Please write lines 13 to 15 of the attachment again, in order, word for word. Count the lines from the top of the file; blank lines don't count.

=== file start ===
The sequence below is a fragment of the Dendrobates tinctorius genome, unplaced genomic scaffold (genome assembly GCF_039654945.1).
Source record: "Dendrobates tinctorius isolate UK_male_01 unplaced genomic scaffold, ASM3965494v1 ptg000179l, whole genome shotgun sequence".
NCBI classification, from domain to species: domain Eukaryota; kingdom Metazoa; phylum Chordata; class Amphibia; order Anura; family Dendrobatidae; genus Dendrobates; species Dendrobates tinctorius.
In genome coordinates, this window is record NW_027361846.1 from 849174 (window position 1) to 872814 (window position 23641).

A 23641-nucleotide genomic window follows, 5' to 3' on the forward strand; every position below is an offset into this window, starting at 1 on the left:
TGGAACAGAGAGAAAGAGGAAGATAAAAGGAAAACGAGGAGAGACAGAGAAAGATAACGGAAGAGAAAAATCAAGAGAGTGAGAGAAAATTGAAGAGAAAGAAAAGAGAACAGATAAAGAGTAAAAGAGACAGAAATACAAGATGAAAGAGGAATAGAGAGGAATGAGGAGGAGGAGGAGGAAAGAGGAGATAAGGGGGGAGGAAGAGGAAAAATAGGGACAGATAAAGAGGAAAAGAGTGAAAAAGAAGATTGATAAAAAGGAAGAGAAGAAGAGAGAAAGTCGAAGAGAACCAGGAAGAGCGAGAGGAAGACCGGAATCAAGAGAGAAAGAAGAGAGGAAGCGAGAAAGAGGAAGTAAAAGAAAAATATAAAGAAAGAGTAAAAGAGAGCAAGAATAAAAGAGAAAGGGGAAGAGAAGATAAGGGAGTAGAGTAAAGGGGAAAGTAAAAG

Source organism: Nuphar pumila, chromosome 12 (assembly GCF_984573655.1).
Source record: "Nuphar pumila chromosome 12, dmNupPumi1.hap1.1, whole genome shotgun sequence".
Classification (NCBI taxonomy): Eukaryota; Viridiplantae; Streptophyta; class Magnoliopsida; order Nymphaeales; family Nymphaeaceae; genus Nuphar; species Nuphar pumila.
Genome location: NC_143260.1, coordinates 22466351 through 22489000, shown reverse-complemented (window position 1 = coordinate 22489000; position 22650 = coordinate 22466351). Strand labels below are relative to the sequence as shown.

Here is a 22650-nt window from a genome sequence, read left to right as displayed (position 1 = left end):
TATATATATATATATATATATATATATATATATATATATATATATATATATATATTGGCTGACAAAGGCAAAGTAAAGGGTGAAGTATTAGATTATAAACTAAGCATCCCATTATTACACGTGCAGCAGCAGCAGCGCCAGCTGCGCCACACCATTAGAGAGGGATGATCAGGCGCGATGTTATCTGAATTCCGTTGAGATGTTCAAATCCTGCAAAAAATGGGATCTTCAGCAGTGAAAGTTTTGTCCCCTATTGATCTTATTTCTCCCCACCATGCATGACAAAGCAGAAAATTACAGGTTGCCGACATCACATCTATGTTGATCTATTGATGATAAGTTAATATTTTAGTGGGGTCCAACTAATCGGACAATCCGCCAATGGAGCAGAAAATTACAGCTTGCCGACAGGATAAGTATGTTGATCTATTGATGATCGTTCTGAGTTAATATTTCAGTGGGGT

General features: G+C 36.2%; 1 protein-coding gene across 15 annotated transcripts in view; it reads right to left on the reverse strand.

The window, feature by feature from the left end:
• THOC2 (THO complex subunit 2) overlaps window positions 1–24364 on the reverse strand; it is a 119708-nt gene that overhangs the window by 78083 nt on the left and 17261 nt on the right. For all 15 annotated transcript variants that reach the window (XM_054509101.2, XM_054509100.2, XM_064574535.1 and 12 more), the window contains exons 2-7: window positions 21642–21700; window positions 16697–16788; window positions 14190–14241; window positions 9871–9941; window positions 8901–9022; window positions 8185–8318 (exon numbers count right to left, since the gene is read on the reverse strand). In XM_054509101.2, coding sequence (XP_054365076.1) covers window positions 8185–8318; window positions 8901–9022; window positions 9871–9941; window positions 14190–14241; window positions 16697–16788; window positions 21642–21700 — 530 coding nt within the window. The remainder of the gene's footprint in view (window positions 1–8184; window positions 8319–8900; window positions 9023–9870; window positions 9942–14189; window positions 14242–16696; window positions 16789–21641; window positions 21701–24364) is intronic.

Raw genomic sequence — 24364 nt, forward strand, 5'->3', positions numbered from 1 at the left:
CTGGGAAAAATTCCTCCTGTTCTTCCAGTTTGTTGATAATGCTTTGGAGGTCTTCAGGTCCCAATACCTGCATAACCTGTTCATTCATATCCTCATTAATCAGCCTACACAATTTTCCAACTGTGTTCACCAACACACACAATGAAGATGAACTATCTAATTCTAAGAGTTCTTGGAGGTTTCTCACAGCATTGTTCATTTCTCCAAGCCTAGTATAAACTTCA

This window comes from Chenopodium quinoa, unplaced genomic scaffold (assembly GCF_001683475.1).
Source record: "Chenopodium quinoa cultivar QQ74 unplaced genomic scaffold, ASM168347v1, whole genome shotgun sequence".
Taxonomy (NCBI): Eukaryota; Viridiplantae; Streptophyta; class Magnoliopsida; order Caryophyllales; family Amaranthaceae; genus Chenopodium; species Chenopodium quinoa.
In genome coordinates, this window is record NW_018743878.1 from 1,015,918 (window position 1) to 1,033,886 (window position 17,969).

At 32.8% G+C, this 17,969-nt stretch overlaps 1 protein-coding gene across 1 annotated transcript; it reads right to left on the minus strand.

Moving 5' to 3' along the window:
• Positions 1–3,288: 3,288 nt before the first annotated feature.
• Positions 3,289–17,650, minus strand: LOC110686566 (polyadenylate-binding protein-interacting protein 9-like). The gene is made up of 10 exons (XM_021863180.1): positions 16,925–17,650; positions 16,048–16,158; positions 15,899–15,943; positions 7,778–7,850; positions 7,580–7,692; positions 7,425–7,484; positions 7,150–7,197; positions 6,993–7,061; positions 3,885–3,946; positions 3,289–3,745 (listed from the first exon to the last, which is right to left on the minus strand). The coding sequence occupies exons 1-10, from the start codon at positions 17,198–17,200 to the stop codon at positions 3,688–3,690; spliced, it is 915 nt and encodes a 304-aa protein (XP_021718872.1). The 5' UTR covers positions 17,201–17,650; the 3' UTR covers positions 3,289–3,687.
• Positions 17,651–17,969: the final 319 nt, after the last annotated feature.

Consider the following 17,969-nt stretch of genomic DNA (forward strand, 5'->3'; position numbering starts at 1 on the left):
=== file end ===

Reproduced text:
General features: G+C 36.2%; 1 protein-coding gene across 15 annotated transcripts in view; it reads right to left on the reverse strand.

The window, feature by feature from the left end:
• THOC2 (THO complex subunit 2) overlaps window positions 1–24364 on the reverse strand; it is a 119708-nt gene that overhangs the window by 78083 nt on the left and 17261 nt on the right. For all 15 annotated transcript variants that reach the window (XM_054509101.2, XM_054509100.2, XM_064574535.1 and 12 more), the window contains exons 2-7: window positions 21642–21700; window positions 16697–16788; window positions 14190–14241; window positions 9871–9941; window positions 8901–9022; window positions 8185–8318 (exon numbers count right to left, since the gene is read on the reverse strand). In XM_054509101.2, coding sequence (XP_054365076.1) covers window positions 8185–8318; window positions 8901–9022; window positions 9871–9941; window positions 14190–14241; window positions 16697–16788; window positions 21642–21700 — 530 coding nt within the window. The remainder of the gene's footprint in view (window positions 1–8184; window positions 8319–8900; window positions 9023–9870; window positions 9942–14189; window positions 14242–16696; window positions 16789–21641; window positions 21701–24364) is intronic.